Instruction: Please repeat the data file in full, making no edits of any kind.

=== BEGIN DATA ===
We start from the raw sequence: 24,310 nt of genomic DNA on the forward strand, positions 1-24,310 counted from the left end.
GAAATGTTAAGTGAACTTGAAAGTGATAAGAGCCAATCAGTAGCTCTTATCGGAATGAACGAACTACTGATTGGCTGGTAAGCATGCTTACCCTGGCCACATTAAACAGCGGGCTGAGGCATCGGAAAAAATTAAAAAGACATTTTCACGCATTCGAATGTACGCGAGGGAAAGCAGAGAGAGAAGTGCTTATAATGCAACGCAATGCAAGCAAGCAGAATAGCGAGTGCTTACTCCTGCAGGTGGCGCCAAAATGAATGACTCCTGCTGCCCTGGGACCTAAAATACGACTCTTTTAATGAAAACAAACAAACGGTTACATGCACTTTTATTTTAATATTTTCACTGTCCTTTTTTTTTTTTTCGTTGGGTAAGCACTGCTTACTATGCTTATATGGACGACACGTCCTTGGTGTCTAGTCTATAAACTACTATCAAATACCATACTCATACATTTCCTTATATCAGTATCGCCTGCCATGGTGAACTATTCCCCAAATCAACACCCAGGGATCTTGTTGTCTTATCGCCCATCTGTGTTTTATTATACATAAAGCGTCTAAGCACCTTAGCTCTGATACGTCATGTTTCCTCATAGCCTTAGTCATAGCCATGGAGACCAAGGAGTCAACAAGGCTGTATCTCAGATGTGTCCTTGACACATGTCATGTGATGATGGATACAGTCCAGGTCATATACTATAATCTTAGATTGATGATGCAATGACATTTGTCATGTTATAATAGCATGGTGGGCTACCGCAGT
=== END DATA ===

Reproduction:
We start from the raw sequence: 24,310 nt of genomic DNA on the forward strand, positions 1-24,310 counted from the left end.
GAAATGTTAAGTGAACTTGAAAGTGATAAGAGCCAATCAGTAGCTCTTATCGGAATGAACGAACTACTGATTGGCTGGTAAGCATGCTTACCCTGGCCACATTAAACAGCGGGCTGAGGCATCGGAAAAAATTAAAAAGACATTTTCACGCATTCGAATGTACGCGAGGGAAAGCAGAGAGAGAAGTGCTTATAATGCAACGCAATGCAAGCAAGCAGAATAGCGAGTGCTTACTCCTGCAGGTGGCGCCAAAATGAATGACTCCTGCTGCCCTGGGACCTAAAATACGACTCTTTTAATGAAAACAAACAAACGGTTACATGCACTTTTATTTTAATATTTTCACTGTCCTTTTTTTTTTTTTCGTTGGGTAAGCACTGCTTACTATGCTTATATGGACGACACGTCCTTGGTGTCTAGTCTATAAACTACTATCAAATACCATACTCATACATTTCCTTATATCAGTATCGCCTGCCATGGTGAACTATTCCCCAAATCAACACCCAGGGATCTTGTTGTCTTATCGCCCATCTGTGTTTTATTATACATAAAGCGTCTAAGCACCTTAGCTCTGATACGTCATGTTTCCTCATAGCCTTAGTCATAGCCATGGAGACCAAGGAGTCAACAAGGCTGTATCTCAGATGTGTCCTTGACACATGTCATGTGATGATGGATACAGTCCAGGTCATATACTATAATCTTAGATTGATGATGCAATGACATTTGTCATGTTATAATAGCATGGTGGGCTACCGCAGT